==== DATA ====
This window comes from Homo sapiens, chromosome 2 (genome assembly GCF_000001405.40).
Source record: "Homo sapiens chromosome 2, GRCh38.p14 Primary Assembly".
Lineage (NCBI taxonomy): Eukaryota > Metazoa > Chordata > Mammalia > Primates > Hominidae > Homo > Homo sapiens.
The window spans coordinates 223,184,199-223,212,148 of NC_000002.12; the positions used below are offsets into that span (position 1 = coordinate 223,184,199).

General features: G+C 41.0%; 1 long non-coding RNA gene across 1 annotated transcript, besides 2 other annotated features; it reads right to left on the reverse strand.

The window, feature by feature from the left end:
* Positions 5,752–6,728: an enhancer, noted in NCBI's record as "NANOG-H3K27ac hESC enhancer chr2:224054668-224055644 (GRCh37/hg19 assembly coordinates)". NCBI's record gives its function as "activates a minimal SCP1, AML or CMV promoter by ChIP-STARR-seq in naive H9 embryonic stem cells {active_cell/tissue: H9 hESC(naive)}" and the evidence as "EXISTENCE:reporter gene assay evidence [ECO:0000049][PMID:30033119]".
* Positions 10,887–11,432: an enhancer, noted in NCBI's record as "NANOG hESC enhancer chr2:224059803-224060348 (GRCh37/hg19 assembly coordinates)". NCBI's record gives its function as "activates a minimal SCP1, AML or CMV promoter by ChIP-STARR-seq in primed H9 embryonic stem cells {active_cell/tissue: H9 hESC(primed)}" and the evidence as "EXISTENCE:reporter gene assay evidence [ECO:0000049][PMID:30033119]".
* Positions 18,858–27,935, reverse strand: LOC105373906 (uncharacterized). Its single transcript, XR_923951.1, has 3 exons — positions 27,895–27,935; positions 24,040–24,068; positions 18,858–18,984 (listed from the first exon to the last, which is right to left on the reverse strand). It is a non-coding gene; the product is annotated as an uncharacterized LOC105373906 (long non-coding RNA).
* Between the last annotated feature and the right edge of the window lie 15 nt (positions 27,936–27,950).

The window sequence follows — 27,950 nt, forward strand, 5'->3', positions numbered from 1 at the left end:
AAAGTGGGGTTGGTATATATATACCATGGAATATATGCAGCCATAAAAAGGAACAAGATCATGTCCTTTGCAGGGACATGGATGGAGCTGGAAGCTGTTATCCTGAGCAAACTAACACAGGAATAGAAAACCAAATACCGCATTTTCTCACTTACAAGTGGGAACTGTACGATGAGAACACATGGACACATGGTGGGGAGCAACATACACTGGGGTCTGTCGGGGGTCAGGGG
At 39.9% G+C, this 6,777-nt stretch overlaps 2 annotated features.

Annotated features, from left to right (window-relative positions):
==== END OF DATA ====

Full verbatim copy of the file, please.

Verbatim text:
This window comes from Homo sapiens, chromosome 2 (genome assembly GCF_000001405.40).
Source record: "Homo sapiens chromosome 2, GRCh38.p14 Primary Assembly".
Lineage (NCBI taxonomy): Eukaryota > Metazoa > Chordata > Mammalia > Primates > Hominidae > Homo > Homo sapiens.
The window spans coordinates 223,184,199-223,212,148 of NC_000002.12; the positions used below are offsets into that span (position 1 = coordinate 223,184,199).

General features: G+C 41.0%; 1 long non-coding RNA gene across 1 annotated transcript, besides 2 other annotated features; it reads right to left on the reverse strand.

The window, feature by feature from the left end:
* Positions 5,752–6,728: an enhancer, noted in NCBI's record as "NANOG-H3K27ac hESC enhancer chr2:224054668-224055644 (GRCh37/hg19 assembly coordinates)". NCBI's record gives its function as "activates a minimal SCP1, AML or CMV promoter by ChIP-STARR-seq in naive H9 embryonic stem cells {active_cell/tissue: H9 hESC(naive)}" and the evidence as "EXISTENCE:reporter gene assay evidence [ECO:0000049][PMID:30033119]".
* Positions 10,887–11,432: an enhancer, noted in NCBI's record as "NANOG hESC enhancer chr2:224059803-224060348 (GRCh37/hg19 assembly coordinates)". NCBI's record gives its function as "activates a minimal SCP1, AML or CMV promoter by ChIP-STARR-seq in primed H9 embryonic stem cells {active_cell/tissue: H9 hESC(primed)}" and the evidence as "EXISTENCE:reporter gene assay evidence [ECO:0000049][PMID:30033119]".
* Positions 18,858–27,935, reverse strand: LOC105373906 (uncharacterized). Its single transcript, XR_923951.1, has 3 exons — positions 27,895–27,935; positions 24,040–24,068; positions 18,858–18,984 (listed from the first exon to the last, which is right to left on the reverse strand). It is a non-coding gene; the product is annotated as an uncharacterized LOC105373906 (long non-coding RNA).
* Between the last annotated feature and the right edge of the window lie 15 nt (positions 27,936–27,950).

The window sequence follows — 27,950 nt, forward strand, 5'->3', positions numbered from 1 at the left end:
AAAGTGGGGTTGGTATATATATACCATGGAATATATGCAGCCATAAAAAGGAACAAGATCATGTCCTTTGCAGGGACATGGATGGAGCTGGAAGCTGTTATCCTGAGCAAACTAACACAGGAATAGAAAACCAAATACCGCATTTTCTCACTTACAAGTGGGAACTGTACGATGAGAACACATGGACACATGGTGGGGAGCAACATACACTGGGGTCTGTCGGGGGTCAGGGG
At 39.9% G+C, this 6,777-nt stretch overlaps 2 annotated features.

Annotated features, from left to right (window-relative positions):